FISA Follow-Up

FISA FOLLOW-UP….Earlier this morning I noted that the FISA court is notorious for its willingness to approve any and all wiretap requests from the federal government. Via Josh, I see that EPIC has tallied up the record of FISA requests between 1980 and 2002, the year the NSA’s secret domestic bugging program started, and has a hard number for the number of requests that had been turned down during that period:


Since then, one or two applications have been turned down, but the basic point is still clear: FISA approves 99.98% of all surveillence applications presented to it. What’s more, federal law already allows emergency wiretaps without a FISA warrant, as long as you apply for a warrant within 72 hours. Following the law wouldn’t have hamstrung the administration in any way.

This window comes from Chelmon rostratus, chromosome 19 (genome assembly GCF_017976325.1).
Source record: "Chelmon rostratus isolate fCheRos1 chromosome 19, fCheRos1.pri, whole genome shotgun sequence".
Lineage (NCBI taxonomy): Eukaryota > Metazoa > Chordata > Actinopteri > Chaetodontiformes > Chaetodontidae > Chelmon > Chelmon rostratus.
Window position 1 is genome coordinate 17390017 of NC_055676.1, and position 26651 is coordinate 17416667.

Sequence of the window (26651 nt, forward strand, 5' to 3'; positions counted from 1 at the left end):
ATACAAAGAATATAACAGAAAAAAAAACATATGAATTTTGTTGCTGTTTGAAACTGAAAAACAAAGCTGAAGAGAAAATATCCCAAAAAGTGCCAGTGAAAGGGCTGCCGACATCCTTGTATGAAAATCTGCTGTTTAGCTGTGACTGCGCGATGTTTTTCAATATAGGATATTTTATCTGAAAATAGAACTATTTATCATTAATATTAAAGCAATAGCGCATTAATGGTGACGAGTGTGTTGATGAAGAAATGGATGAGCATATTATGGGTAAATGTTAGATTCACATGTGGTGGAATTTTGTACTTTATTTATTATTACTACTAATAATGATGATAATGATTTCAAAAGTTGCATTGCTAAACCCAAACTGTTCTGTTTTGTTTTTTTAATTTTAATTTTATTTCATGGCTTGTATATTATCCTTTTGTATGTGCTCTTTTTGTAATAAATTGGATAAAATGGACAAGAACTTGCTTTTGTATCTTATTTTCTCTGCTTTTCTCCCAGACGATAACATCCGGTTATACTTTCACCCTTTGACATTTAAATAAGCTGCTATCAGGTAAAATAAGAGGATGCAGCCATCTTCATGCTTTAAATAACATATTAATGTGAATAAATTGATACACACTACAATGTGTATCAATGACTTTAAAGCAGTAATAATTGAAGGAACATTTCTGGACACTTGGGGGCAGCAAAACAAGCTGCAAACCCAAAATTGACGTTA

And there’s more: it wasn’t even a matter of keeping the NSA program a secret from the FISA court. The judge knew all about it, and even warned the administration not to use information from the unapproved program as the basis for further wiretap requests.

So what’s the deal? It must be pretty obvious to everyone that there’s more going on here than the administration is fessing up to. Since there was no apparent reason to bypass the law, there must be an unapparent one. But what?

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